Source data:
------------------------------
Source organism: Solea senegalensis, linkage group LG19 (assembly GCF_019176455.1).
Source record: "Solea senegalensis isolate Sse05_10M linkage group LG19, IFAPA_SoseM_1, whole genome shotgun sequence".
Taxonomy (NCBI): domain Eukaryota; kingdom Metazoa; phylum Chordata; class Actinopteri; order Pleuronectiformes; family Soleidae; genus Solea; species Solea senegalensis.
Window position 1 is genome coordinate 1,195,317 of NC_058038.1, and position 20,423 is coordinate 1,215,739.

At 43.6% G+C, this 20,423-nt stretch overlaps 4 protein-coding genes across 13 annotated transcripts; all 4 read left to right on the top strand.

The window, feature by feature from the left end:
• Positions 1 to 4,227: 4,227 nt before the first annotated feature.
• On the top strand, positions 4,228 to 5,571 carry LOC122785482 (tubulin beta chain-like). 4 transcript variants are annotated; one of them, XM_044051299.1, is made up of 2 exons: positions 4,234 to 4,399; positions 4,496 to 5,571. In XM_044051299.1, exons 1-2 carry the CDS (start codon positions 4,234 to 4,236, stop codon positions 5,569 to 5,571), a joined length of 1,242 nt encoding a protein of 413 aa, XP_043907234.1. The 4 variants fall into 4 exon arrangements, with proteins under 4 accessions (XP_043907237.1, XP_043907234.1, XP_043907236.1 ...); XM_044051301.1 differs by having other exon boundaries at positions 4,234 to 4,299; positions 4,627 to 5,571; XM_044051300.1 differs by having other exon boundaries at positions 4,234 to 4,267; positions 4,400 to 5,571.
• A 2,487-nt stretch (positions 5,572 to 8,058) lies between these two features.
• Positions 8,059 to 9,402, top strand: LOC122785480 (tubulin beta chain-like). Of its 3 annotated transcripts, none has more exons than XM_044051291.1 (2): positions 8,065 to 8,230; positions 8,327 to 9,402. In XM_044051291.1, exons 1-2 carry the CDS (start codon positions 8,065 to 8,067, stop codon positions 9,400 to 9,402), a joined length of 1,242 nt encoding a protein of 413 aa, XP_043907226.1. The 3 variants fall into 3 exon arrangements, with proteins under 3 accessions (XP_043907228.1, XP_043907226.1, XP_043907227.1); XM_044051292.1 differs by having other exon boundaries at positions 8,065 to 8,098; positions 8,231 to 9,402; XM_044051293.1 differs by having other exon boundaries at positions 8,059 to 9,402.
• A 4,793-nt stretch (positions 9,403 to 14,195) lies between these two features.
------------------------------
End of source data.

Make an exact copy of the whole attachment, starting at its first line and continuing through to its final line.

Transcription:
Source organism: Solea senegalensis, linkage group LG19 (assembly GCF_019176455.1).
Source record: "Solea senegalensis isolate Sse05_10M linkage group LG19, IFAPA_SoseM_1, whole genome shotgun sequence".
Taxonomy (NCBI): domain Eukaryota; kingdom Metazoa; phylum Chordata; class Actinopteri; order Pleuronectiformes; family Soleidae; genus Solea; species Solea senegalensis.
Window position 1 is genome coordinate 1,195,317 of NC_058038.1, and position 20,423 is coordinate 1,215,739.

At 43.6% G+C, this 20,423-nt stretch overlaps 4 protein-coding genes across 13 annotated transcripts; all 4 read left to right on the top strand.

The window, feature by feature from the left end:
• Positions 1 to 4,227: 4,227 nt before the first annotated feature.
• On the top strand, positions 4,228 to 5,571 carry LOC122785482 (tubulin beta chain-like). 4 transcript variants are annotated; one of them, XM_044051299.1, is made up of 2 exons: positions 4,234 to 4,399; positions 4,496 to 5,571. In XM_044051299.1, exons 1-2 carry the CDS (start codon positions 4,234 to 4,236, stop codon positions 5,569 to 5,571), a joined length of 1,242 nt encoding a protein of 413 aa, XP_043907234.1. The 4 variants fall into 4 exon arrangements, with proteins under 4 accessions (XP_043907237.1, XP_043907234.1, XP_043907236.1 ...); XM_044051301.1 differs by having other exon boundaries at positions 4,234 to 4,299; positions 4,627 to 5,571; XM_044051300.1 differs by having other exon boundaries at positions 4,234 to 4,267; positions 4,400 to 5,571.
• A 2,487-nt stretch (positions 5,572 to 8,058) lies between these two features.
• Positions 8,059 to 9,402, top strand: LOC122785480 (tubulin beta chain-like). Of its 3 annotated transcripts, none has more exons than XM_044051291.1 (2): positions 8,065 to 8,230; positions 8,327 to 9,402. In XM_044051291.1, exons 1-2 carry the CDS (start codon positions 8,065 to 8,067, stop codon positions 9,400 to 9,402), a joined length of 1,242 nt encoding a protein of 413 aa, XP_043907226.1. The 3 variants fall into 3 exon arrangements, with proteins under 3 accessions (XP_043907228.1, XP_043907226.1, XP_043907227.1); XM_044051292.1 differs by having other exon boundaries at positions 8,065 to 8,098; positions 8,231 to 9,402; XM_044051293.1 differs by having other exon boundaries at positions 8,059 to 9,402.
• A 4,793-nt stretch (positions 9,403 to 14,195) lies between these two features.